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yobnoc

Commercial Flight

Question

Recently, my wife and I traveled for the first time on a commercial flight with our rigs (we're new to the sport).  We were having a side conversation (not too loud, of course, for fear of getting sideways glances or more from TSA) about what would happen in a catastrophic event on the plane.  This is not meant to be a super serious topic.  With that said, what actions would you take to try to have the best chance at survival if the plane started to descend uncontrollably from cruising altitude?  Would exiting the plane even be feasible?

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Not likely you'd ever get out. The airspeed of a commercial jet is so fast you'd never get the door open, not even with multiple people helping. All the doors I've seen open outward and toward the relative wind which makes them virtually impossible to open in flight. You might be able to get one of the emergency doors over the wings open, but the hole would probably be too small to get through with a rig on. Plus if the plane was in a spin, shit would be flying everywhere and you'd be lucky if you could even get the overhead bin open let alone take it out of your luggage, put it on, get to the door, open the door, jump, ect. Then of course there are issues with altitude. If you got out at 20k or below, fine. But if you got out at 36,000', you could pass out quickly without supplemental O2 and your hands would freeze likely rendering complete loss of feeling.  You'd have to be selective of the door too. If you chose one of the forward doors, your exit path could put you straight into the wing or one of the engines. Any one of these things would be an issue. All of them combined make it ultra unlikely you'd pull it off.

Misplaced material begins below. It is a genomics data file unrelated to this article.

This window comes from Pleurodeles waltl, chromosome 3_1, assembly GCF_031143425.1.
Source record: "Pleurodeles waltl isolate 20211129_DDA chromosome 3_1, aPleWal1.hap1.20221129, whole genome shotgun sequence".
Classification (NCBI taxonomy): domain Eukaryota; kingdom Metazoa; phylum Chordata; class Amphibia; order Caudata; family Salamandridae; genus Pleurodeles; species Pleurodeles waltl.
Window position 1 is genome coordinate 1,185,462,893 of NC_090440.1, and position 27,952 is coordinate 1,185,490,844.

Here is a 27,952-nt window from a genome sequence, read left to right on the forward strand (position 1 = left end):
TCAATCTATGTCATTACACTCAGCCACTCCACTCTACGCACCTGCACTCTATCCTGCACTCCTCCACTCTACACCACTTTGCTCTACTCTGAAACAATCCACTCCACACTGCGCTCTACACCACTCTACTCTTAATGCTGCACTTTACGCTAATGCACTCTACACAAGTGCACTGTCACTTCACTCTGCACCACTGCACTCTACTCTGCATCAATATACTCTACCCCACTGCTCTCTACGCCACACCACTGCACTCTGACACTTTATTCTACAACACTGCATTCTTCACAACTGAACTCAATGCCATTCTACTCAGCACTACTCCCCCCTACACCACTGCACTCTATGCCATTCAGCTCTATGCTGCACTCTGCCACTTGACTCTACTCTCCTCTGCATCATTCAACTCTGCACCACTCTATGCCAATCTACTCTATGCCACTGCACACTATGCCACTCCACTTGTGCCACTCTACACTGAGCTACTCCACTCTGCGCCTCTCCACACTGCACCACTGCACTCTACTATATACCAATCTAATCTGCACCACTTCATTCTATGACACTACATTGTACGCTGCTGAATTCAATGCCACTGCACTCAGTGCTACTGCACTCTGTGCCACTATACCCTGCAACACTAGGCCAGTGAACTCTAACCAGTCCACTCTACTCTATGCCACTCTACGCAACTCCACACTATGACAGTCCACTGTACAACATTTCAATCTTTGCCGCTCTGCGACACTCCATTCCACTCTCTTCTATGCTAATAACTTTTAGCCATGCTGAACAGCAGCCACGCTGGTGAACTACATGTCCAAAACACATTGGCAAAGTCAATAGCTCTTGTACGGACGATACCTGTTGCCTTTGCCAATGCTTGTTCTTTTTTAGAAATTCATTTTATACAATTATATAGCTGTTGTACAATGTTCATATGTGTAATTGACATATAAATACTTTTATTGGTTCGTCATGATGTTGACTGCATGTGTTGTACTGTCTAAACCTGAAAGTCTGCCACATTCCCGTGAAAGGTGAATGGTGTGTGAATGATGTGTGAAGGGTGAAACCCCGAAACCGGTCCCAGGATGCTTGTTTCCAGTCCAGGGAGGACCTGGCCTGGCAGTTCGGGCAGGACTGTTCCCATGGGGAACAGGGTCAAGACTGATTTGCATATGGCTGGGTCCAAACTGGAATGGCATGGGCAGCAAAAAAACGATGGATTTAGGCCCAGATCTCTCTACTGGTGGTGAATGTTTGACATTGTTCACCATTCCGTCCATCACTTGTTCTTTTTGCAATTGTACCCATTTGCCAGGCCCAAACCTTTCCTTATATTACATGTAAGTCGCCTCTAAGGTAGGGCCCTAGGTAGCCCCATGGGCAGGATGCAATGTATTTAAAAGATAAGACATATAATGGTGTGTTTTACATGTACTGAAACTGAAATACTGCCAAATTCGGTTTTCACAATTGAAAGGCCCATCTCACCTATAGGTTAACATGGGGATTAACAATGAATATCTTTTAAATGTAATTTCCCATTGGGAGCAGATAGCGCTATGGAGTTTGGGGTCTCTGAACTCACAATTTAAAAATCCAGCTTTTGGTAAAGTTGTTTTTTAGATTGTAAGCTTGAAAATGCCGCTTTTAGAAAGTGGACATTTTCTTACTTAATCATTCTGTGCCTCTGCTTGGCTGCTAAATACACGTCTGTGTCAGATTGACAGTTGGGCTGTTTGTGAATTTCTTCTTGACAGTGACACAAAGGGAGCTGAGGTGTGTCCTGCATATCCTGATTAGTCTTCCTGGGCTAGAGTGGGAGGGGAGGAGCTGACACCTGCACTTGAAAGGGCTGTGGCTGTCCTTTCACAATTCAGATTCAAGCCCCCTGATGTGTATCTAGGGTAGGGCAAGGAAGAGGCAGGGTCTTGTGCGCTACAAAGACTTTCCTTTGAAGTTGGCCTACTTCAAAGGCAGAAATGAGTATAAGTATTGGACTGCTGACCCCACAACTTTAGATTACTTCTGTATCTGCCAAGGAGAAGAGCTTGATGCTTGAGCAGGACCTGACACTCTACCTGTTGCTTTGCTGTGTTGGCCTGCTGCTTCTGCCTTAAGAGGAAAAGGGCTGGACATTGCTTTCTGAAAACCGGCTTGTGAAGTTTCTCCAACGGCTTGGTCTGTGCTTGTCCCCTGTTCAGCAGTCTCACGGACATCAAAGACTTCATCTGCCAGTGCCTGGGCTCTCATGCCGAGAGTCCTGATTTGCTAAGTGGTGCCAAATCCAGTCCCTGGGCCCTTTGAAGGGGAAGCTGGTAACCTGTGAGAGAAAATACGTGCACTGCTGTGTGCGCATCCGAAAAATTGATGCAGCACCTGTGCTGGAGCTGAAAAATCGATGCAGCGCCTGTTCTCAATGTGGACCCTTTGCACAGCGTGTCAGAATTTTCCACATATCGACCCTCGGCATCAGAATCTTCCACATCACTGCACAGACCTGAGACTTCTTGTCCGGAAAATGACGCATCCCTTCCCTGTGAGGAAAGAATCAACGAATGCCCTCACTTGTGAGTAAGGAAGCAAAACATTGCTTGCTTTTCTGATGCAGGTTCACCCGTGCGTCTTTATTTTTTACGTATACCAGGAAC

Even skydivers in jump planes sitting right next to a door intended to be easily opened with their rig on have had issues getting out during emergencies.

Edited by 20kN
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20kN has it right. I will add if the plane is not depressurized, you won't be able to open the emergency doors. If it is depressurized, but still at high altitude, you will have to stay on oxygen to function, and so it would be hard to get to a door unless you are right next to it, and it would have to be an over-wing hatch door. I do think you could get out of a hatch with your rig on.

So you need two events:

1. A plane that is depressurized

2. A plane that cannot fly

If both of these are true, there has probably been a catastrophic air-frame failure, most likely a terrorist attack or a really bad engine failure that damaged the wing / tail and the fuselage, so in addition to having to deal with oxygen and getting to a hatch and opening it and getting out into a very high slipstream (300+mph?) the plane could be spinning or tumbling as well, a very challenging situation. You would want to stay on oxygen until below 20k ft, or try to hyperventilate on oxygen before exiting.
 

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On 3/29/2019 at 6:49 PM, yobnoc said:

Recently, my wife and I traveled for the first time on a commercial flight with our rigs (we're new to the sport).  We were having a side conversation (not too loud, of course, for fear of getting sideways glances or more from TSA) about what would happen in a catastrophic event on the plane.  This is not meant to be a super serious topic.  With that said, what actions would you take to try to have the best chance at survival if the plane started to descend uncontrollably from cruising altitude?  Would exiting the plane even be feasible?

Nope.  In all the air disasters I have looked at, only two that I can think of (TWA 800 and JAL 123) would there even be a slight chance of getting out and making your situation any better.  And you'd have to be wearing your rig when the incident occurred (with no warning) and be VERY lucky to be able to exit without getting killed or incapacitated.

Keep in mind that for that parachute to do any good you have to have:

1) a situation where everyone is certainly going to die (if not it's always better to stay with the plane, just based on the odds)

2) a way to exit (a big hole or a blown hatch or something)

3) a stable enough aircraft that you can use that exit.

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